6. Does anyone know how I can see it if I can't get the special glasses? My library don't have any. Please any ideas how to make something? I don't want to miss it.

  7. You forgot to mention the historic invasion of the Fire Nation during an eclipse

    If you understand that reference, you may like my channel.

  8. This was great. I have one question that I never see addressed anywhere. I get the warning that you need eye protection to avoid burning your retina.Why is this so??? It seems one would have a more chances to burn their eyes all year long when the sun is largely exposed. So if during an eclipse when the sun is mostly blocked, why is it problematic then? Is it because we spend more time watching than otherwise?I don't get it. Please explain.

  9. 1:59 the voice over, did you mean 18th century instead of 17th century? You show a graphic reading 1715 and then referred to the 17th century, 1715 is the 18th century.
    Excellent video good content, thanks for sharing.

  10. Yay fun! But I hate it when a planet pulls on my… nevermind.

    So how about going over the equations that are used to determine when an eclipse will occur?

  11. For the people asking why your retina can burn during an eclipse…Think about what happens when you are in a dark room- your pupils expand to compensate for that lack of light. That's why it's okay to take the glasses off DURING totality (not before or after). So you've got big expanded pupils as the sun in losing light exposing your eye to sunburn. The moon begins to move exposing your pupils with your doe eyed stare letting in light to the retina.

  12. tornados, hurricanes and earthquakes will happen all over the world and the end of the world is near…maybe.  by my book and learn how to survive the eclipse…I will be selling water and toilet paper also.

  13. You have used the helocentric model of the universe which is only based on theoretical observation and assumed measurements which scientist formulated using their invented quantum physics theories. Theories are not facts. We still have a lot to learn yet, but I find that if you use the geocentric model of the universe these things describe themselves a whole lot better. Even a lot of the flat earth models show that the solar eclipses work perfectly yet many questions arise from using the helocentric model. Could it be that modern science be wrong? I think so based on what God tells us in the Bible where, "thoughts of men are foolishness to God". Could it be that we have all been deceived?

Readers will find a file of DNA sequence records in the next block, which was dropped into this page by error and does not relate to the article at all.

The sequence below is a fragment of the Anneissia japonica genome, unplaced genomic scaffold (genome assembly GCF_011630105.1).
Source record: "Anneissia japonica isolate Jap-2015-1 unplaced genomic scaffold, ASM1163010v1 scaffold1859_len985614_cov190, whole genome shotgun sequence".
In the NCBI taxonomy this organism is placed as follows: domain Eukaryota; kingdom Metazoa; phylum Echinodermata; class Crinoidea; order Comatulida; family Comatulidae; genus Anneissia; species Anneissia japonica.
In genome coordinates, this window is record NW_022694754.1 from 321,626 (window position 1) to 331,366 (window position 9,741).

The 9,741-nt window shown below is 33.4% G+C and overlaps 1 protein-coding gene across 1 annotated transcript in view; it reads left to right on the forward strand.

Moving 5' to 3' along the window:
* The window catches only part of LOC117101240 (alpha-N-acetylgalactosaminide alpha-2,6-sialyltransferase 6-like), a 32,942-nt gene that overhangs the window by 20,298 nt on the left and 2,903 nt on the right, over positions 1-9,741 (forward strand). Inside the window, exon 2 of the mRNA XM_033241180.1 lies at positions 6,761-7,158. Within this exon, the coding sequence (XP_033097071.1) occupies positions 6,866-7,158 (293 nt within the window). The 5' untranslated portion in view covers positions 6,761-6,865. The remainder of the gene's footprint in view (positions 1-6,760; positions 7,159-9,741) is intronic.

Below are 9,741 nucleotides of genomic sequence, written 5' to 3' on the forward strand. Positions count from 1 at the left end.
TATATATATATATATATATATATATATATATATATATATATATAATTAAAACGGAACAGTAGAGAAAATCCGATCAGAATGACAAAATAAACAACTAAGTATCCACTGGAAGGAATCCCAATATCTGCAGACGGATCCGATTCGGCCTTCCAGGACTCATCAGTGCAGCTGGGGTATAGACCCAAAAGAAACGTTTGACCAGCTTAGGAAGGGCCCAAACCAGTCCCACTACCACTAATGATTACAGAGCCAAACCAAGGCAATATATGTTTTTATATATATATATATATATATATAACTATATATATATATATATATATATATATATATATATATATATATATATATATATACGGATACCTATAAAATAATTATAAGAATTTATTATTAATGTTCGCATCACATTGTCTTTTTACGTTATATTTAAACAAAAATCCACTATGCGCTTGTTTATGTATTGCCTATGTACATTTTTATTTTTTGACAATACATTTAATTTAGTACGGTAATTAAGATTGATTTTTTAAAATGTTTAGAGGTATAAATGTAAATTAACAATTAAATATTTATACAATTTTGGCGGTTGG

14. THIS ALIGNMENT CAUSES EARTHQUAKES. TRY TO STOP IT. American Indians were hired to work at Cheyenne mountain. They try to convince the hollow mountain that it's sold so it doesn't collapse in on itself. It works. BELIEVE.

  15. In 1999 ring it is distinct diamond ring sharp clean edges, no Fuzzy edges like I've seen in all the pictures, on the Internet something doesn't look right, now can't my finger on what it is, everything is fuzzy edging, I think

  16. I made a video about the exact same topic. It appears we have different information. The Chinese started to document eclipses and tried to predict them as early as 2500 BC.

  17. Do more these types of vids so you'll soon get a lot of subs…the vid was great , the animation and the speaker were just perfect for the vid

  18. We don't live on a rotating ball earth with 1000 miles per hour, the earth is 100% proven flat. The solar eclipse was the face of the black sun

  19. I live in the best spot in America to see the Total Solar Eclipse on August 21th 2017!!! Southern Illinois is the BEST!

  20. I managed to see the eclipse in totality on the Kentucky/Tennessee border. I live in Indianapolis and we had a ninety percent totality but I wouldn't settle for anything less than a total eclipse so I took the three hours to drive there and back. It was such an amazing moment for me I actually started crying. It's a shame I won't be able to see it again for a couple decades, but I look forward to it

  21. Dude you are so underrated :/
    Please do colabs with vsauce scishow itsokaytobe….. etc.
    Serriouly ou need much more veiws than this.

  22. Probably one of the most brilliant videos I've ever seen.
    And seriously…this channel deserves more acknowledgement.

  23. Wait if you see the eclipse doesnt it make you go blind or hurt your eyes? How did this people watch the eclipse?

  24. On a serious note, can anyone describe what, just before and after totality, causes: a) "Solar snakes"/shadow bands, and b) Crescent light patterns though small openings (for instance, when little bits of sunlight shine through the tiny openings between leaves in the trees, creating several crescent-shaped light patterns on the ground, or a nearby building? I actually find these phenomena even more fascinating than the eclipse, itself!
    …then again, being in Chicago, I've never been in the "path of totality" before, in my nearly 42 years of life (though, had I stayed in southern NC, for a few more years, I would have been driving distance from the 2017 "path of totality." Here in Chicago , the skies were so darn cloudy, I barely noticed the partial eclipse, aside from a very slight drop in temperature, but that's about it. Fortunately I was 16 when we had a partial eclipse, and the skies were clear, so I actually got to witness the crescent light patterns, which totally blew my mind! Out teachers let us all go outside (plus some people were on lunch period already, anyway…we had 3 lunch periods, as it was a HUGE school!).
    If anyone knows what causes these phenomena, I would be very interested to hear!
    Thanks.

  25. Today was the 2 year anniversary of when this video was uploaded. 🤓

    EDIT- 11:13 P.M.: finishes video 6 minutes later
    I never realized how important that eclipses were to science.